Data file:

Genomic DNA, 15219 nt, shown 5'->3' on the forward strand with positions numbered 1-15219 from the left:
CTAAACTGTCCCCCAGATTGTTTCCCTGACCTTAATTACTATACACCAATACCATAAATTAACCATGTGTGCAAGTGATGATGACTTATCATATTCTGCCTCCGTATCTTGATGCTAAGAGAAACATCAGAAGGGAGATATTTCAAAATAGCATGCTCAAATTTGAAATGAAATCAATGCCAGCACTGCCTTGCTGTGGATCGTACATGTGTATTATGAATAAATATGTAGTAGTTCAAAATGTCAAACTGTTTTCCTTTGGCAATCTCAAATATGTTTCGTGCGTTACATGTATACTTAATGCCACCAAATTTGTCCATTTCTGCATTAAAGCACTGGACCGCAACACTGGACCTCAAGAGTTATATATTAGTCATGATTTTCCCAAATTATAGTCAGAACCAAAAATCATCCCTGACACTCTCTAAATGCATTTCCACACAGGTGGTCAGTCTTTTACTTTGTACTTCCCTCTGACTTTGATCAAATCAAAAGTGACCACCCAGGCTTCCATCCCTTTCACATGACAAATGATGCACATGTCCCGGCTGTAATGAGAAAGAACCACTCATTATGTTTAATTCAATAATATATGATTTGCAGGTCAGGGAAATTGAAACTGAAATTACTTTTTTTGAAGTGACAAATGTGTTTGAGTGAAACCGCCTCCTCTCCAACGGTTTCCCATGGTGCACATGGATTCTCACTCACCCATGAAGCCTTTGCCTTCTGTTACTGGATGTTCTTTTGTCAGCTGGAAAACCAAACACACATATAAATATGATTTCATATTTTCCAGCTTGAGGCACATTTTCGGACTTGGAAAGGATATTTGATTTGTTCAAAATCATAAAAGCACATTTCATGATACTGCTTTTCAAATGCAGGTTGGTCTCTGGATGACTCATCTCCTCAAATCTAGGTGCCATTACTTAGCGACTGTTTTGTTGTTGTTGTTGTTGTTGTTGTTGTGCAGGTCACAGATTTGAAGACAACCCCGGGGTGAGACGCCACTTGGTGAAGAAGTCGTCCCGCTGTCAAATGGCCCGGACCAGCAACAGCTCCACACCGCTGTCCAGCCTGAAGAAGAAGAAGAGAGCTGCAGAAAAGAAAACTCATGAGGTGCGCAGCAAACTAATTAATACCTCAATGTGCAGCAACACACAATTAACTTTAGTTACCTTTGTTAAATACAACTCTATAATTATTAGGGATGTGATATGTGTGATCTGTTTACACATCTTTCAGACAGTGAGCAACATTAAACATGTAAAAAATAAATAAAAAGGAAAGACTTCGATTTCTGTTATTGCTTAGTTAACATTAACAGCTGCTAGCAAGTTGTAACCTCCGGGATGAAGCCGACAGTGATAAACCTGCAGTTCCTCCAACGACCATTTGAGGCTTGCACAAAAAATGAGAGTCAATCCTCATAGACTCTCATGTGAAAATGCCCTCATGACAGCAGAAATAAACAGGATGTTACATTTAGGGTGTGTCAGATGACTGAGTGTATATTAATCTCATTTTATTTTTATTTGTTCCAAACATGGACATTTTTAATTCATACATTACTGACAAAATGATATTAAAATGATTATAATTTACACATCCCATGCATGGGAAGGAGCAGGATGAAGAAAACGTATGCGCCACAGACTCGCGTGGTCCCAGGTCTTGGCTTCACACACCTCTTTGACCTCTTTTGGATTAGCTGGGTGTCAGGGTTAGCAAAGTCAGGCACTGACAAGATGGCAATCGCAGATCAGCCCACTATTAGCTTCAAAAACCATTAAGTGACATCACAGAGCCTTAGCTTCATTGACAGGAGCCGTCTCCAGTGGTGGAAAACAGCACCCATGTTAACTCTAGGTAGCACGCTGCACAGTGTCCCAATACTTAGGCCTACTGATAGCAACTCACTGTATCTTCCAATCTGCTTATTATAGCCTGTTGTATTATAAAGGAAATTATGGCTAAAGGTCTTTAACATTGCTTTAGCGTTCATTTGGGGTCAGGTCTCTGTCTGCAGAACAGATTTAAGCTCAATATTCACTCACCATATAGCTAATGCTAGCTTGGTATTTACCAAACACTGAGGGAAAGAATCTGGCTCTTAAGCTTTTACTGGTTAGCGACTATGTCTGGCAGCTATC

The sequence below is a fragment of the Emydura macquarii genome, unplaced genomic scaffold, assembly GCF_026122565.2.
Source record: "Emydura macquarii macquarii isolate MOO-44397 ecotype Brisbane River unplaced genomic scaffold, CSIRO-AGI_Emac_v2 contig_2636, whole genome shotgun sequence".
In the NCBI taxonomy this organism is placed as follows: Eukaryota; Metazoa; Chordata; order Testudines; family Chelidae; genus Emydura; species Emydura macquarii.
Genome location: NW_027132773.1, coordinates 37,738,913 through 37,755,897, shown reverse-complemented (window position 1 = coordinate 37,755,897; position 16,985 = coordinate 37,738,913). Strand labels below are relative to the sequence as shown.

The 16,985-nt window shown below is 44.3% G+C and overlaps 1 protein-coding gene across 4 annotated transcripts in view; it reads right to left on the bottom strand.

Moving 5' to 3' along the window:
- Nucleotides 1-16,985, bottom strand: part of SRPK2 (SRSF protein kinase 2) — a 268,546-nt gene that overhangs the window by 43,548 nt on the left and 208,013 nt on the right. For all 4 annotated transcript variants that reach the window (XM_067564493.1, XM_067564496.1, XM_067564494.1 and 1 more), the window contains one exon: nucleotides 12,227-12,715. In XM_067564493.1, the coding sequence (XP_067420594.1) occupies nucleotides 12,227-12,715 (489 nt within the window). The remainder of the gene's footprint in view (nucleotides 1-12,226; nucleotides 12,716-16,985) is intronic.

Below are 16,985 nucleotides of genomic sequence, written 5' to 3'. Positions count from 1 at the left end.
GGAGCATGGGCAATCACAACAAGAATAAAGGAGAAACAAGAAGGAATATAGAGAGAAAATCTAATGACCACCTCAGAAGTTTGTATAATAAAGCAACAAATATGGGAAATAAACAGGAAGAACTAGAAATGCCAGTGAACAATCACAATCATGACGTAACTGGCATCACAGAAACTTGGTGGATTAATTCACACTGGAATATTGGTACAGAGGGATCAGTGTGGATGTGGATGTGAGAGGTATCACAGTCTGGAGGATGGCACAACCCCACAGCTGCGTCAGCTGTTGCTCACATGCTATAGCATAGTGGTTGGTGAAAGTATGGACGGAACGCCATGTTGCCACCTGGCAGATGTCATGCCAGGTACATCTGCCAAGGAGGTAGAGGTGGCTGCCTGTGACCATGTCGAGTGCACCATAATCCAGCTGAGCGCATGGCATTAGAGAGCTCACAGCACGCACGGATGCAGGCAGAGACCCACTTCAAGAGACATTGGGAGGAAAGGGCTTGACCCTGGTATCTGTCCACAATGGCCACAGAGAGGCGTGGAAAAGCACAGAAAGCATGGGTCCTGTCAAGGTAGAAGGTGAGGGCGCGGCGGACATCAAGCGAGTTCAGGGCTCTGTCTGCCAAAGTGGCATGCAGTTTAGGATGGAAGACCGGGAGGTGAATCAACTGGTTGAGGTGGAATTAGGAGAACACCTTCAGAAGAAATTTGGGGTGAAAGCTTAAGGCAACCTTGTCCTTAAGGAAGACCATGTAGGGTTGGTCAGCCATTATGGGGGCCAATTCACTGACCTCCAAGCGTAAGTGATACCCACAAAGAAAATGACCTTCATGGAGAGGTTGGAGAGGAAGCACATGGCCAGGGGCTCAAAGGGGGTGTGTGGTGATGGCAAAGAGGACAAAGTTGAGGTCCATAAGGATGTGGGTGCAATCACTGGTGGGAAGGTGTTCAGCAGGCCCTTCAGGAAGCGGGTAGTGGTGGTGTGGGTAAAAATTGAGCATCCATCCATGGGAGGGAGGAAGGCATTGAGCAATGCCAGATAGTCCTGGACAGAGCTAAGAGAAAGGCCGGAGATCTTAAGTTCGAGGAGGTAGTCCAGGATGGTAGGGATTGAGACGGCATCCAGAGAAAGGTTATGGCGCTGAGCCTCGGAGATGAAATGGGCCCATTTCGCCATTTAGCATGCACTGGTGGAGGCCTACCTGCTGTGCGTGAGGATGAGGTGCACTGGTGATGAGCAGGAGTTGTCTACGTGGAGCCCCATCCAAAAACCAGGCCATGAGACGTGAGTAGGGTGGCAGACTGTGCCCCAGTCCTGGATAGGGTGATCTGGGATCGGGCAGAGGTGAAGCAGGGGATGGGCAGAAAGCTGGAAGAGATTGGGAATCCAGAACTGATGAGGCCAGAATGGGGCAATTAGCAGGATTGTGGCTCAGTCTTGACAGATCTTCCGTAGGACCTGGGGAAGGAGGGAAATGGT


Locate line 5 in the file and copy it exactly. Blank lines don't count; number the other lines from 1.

In the NCBI taxonomy this organism is placed as follows: Eukaryota; Metazoa; Chordata; order Testudines; family Chelidae; genus Emydura; species Emydura macquarii.